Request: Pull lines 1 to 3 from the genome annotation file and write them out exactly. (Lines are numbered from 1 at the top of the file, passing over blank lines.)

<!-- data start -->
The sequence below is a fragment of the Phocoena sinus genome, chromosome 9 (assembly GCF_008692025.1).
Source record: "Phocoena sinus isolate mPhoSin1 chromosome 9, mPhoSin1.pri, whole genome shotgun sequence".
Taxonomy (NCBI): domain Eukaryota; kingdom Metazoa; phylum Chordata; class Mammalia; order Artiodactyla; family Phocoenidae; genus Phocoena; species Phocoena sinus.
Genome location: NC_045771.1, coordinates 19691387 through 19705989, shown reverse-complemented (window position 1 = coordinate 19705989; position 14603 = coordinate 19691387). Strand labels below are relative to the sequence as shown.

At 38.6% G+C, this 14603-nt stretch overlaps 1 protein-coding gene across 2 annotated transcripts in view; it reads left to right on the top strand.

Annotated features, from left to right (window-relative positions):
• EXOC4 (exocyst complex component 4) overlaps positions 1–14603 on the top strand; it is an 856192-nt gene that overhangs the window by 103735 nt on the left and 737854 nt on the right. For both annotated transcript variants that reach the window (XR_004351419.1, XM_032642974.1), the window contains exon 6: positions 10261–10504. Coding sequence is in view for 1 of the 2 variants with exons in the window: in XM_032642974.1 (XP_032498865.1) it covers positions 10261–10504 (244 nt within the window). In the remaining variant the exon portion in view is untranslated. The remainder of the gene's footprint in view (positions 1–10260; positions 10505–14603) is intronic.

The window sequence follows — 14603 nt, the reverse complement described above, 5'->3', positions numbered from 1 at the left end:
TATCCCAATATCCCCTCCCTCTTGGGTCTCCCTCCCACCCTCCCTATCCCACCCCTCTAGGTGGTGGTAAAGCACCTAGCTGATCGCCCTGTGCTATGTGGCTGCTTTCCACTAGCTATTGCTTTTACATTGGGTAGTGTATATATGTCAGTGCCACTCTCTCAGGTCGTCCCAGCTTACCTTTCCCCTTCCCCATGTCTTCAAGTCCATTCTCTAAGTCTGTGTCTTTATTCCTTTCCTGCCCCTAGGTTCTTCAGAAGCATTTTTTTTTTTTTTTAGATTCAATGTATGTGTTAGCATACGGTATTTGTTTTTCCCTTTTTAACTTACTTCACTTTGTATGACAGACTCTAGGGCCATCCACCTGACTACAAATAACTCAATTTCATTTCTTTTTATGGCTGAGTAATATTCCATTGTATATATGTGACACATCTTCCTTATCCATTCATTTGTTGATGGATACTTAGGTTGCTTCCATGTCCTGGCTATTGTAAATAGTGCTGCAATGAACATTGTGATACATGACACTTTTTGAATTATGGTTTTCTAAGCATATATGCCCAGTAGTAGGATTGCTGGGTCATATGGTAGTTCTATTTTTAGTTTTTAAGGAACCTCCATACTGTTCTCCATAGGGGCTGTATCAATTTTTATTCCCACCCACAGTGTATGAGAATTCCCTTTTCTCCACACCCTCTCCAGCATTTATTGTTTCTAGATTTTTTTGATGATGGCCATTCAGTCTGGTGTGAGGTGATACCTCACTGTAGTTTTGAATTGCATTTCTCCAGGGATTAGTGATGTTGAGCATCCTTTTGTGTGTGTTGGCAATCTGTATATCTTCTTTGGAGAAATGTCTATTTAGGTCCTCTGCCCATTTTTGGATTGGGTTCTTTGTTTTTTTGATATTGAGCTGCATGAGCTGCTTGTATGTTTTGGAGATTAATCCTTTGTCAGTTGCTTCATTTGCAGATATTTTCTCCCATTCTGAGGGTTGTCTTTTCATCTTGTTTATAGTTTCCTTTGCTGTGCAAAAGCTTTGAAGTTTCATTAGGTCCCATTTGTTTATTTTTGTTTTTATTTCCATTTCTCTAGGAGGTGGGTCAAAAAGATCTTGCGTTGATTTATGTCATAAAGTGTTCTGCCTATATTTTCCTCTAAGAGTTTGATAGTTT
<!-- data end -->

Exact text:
The sequence below is a fragment of the Phocoena sinus genome, chromosome 9 (assembly GCF_008692025.1).
Source record: "Phocoena sinus isolate mPhoSin1 chromosome 9, mPhoSin1.pri, whole genome shotgun sequence".
Taxonomy (NCBI): domain Eukaryota; kingdom Metazoa; phylum Chordata; class Mammalia; order Artiodactyla; family Phocoenidae; genus Phocoena; species Phocoena sinus.